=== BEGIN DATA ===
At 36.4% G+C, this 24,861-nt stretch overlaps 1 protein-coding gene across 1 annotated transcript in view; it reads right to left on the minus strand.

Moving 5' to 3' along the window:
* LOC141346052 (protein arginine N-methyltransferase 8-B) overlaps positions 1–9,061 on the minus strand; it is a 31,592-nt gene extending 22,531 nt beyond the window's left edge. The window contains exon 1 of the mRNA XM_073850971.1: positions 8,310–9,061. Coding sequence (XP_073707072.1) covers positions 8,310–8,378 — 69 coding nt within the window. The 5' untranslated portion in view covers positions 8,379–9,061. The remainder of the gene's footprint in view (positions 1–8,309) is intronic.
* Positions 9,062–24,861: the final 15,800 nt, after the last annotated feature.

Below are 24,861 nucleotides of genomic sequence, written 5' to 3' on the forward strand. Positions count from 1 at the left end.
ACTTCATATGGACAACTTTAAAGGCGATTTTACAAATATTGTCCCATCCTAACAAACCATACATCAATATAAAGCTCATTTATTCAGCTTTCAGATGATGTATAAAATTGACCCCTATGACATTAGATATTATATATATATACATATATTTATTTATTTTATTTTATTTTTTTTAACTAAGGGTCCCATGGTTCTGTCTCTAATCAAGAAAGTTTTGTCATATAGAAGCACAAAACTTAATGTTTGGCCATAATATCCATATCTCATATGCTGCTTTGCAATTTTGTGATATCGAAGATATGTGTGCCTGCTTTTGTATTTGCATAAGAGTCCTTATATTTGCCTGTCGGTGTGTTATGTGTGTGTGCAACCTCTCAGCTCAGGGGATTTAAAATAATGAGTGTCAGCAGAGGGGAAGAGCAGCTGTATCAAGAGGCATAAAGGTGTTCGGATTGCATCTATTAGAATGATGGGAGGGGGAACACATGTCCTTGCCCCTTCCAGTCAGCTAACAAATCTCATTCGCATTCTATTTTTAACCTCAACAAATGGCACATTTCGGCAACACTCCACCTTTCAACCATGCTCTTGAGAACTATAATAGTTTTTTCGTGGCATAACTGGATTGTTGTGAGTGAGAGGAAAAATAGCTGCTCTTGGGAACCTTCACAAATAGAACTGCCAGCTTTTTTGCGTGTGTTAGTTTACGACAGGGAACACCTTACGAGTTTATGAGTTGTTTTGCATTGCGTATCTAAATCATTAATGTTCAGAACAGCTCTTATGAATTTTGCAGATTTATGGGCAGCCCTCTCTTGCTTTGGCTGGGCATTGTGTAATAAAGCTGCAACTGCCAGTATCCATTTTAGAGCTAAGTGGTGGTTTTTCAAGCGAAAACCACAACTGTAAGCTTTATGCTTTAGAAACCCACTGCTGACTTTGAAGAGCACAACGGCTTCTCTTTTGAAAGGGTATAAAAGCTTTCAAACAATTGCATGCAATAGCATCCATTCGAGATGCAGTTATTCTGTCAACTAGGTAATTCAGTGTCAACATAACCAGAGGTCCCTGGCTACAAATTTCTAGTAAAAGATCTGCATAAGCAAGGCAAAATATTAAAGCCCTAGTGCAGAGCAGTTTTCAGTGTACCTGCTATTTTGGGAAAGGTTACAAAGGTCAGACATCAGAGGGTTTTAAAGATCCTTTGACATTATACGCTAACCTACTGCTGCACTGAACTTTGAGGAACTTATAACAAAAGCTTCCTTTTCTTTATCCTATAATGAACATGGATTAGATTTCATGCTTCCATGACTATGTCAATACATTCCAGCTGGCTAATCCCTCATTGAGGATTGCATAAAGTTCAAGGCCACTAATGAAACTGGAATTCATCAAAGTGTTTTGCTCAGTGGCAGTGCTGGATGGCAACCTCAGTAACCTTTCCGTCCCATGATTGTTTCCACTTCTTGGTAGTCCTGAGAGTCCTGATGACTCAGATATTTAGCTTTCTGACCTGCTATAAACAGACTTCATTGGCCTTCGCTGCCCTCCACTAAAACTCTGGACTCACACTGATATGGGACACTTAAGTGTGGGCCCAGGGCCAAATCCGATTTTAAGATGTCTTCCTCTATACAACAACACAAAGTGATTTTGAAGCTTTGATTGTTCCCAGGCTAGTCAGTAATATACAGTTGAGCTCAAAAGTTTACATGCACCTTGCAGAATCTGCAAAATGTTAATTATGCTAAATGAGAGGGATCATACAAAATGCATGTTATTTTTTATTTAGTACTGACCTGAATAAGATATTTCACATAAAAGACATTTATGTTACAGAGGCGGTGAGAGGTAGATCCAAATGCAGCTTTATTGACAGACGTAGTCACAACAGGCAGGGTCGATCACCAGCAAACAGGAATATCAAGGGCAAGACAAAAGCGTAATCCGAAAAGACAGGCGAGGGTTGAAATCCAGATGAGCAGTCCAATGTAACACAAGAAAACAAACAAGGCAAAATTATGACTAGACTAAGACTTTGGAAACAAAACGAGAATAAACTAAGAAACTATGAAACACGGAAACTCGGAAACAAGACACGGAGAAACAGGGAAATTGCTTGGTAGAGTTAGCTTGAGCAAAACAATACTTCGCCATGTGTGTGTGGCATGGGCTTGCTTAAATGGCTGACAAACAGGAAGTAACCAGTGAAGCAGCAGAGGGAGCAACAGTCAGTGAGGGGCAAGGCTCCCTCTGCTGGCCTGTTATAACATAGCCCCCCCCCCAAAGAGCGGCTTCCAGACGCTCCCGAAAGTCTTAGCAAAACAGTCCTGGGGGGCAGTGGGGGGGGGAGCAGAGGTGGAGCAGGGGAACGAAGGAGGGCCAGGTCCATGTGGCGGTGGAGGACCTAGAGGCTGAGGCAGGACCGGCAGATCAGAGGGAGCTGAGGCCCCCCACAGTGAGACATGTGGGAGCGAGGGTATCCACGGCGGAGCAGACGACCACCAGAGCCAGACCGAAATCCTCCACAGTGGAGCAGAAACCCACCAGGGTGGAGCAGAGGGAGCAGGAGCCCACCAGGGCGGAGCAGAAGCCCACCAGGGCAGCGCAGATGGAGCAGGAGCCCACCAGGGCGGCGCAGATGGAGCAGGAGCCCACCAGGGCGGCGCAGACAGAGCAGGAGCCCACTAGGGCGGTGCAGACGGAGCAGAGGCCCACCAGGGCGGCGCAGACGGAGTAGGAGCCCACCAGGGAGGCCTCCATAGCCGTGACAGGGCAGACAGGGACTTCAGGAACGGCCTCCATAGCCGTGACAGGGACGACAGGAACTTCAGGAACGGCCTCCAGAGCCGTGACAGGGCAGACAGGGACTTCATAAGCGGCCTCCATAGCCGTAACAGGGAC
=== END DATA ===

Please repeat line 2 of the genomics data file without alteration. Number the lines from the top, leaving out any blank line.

Moving 5' to 3' along the window: